In a world where nothing is too sacred to be exploited, in a world where there’s a trivializing and banal Buzzfeed that ruins everything, not even a fun dance move can exist without being repackaged and resent by outside parties. Of course, I’m talking about the bastardization and defilement of the “Rich Homie (Quan) Dance,” also known as the “Hit The Quan” for the uninitiated.
Rapper Rich Homie Quan (pictured in the cover photo for this piece) unveiled these moves in January, quickly starting a new trend in club dancing. Watch below:
What made this move so special was its extremely erotic nature combined with its goofy arm motions. Not to mention, it’s deceivingly difficult to pull off smoothly the first time. However, Quan’s dance was organic and oddly innocent, as if he didn’t realize how sexual it looked. It’s a dance that is purely made for goofing off on the dance floor, nothing else. It shouldn’t be organized or rigid outside of having the arm and hip motions synchronized.
Enter “Hit The Quan,” the smash-hit from rapper iHeart Memphis. This song is another generic foray into “whoa-we-got-a-badass-over-here.” It’s swag rap that needed a dance so bad to justify it’s basicness that it had to steal another established dance and ruin it. This song is a strong 14 on the litness scale, too basic to comprehend. Never mind the horrible lyrics or riding another artist’s coattails, the beat isn’t even interesting and the extra dance moves that precede the actual “Quan” dance are uninspired and drab. This is exactly why we can’t have nice things because some people just can’t leave anything alone.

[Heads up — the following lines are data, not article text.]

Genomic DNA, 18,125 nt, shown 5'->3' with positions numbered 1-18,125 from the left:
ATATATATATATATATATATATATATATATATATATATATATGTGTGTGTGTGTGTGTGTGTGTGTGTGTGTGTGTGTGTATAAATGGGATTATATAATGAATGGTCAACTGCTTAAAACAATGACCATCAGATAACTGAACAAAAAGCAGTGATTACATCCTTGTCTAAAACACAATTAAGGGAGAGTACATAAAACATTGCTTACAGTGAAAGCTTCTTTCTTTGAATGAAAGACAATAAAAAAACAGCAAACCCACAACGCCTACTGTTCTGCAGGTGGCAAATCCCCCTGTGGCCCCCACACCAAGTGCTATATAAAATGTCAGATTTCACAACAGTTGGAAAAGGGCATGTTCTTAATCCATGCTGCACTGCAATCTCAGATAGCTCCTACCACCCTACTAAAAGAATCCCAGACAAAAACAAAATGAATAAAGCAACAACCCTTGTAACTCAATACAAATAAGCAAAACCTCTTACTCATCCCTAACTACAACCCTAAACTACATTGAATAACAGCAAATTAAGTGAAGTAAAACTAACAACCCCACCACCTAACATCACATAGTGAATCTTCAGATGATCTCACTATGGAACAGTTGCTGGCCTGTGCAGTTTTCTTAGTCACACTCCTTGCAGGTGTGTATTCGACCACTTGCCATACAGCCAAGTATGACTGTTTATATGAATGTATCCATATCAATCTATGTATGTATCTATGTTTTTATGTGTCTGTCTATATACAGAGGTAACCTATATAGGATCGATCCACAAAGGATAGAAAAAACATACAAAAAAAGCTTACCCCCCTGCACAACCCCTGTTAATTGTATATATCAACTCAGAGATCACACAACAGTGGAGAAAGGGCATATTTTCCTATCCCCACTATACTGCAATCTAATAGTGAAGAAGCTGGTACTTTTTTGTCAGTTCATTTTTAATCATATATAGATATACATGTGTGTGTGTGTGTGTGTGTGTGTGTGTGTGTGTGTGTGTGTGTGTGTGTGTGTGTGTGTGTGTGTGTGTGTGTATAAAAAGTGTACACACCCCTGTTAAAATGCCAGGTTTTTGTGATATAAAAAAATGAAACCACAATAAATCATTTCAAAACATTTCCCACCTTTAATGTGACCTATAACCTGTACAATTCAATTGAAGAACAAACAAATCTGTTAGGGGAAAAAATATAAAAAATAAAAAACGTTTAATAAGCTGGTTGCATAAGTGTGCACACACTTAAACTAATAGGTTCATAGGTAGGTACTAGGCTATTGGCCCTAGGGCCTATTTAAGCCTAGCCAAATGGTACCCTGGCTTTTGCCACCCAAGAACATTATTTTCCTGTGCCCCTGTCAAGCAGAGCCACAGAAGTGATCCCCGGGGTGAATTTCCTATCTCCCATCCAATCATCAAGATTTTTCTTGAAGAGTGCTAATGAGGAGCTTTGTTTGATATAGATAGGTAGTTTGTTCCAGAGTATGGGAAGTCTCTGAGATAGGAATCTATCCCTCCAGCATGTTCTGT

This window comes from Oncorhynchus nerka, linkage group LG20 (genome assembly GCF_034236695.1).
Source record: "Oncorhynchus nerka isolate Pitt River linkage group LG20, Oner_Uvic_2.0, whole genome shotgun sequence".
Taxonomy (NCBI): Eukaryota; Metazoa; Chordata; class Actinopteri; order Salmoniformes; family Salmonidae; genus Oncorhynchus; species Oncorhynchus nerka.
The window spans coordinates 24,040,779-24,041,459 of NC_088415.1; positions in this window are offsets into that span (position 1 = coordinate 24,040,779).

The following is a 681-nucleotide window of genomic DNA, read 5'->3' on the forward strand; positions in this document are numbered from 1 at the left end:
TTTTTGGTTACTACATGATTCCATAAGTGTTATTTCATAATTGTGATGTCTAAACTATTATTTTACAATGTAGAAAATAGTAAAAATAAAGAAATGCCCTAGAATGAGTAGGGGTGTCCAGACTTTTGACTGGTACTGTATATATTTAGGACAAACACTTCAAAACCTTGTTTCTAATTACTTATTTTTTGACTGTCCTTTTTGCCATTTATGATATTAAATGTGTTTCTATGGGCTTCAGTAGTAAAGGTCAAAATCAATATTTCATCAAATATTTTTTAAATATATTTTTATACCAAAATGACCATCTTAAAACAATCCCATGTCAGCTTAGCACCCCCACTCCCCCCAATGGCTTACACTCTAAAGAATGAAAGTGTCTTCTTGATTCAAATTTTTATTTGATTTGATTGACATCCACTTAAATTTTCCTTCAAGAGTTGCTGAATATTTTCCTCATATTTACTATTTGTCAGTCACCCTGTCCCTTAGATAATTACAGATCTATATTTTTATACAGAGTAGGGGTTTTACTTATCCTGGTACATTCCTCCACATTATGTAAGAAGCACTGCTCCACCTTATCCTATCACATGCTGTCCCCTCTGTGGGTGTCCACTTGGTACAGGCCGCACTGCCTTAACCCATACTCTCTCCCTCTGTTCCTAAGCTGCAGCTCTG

Take the song “Watch Me (Whip/Nae Nae),” which is another uninspired copycat’s wet dream. Think about it: it’s basically an Elite Daily article about the top ten dances of the late 2000’s and 2010’s. That’s the song! “Watch Me (Whip/Nae Nae)” takes these dances and strips them of their character by making them part of a strict routine. Yes, the Soulja Boy is referenced in “Watch Me” and has a routine as well, but it’s very linear and easy-to-execute. Silento’s disasterpiece has about 10 different dances, way more complicated than “Crank Dat.”
The Rich Homie Dance is a beautiful occurrence on any dance floor. It’s easy, fun and allows people to let their guard down mid-song. “Hit The Quan” is a disgrace to this dance, biting the hand that fed its inception.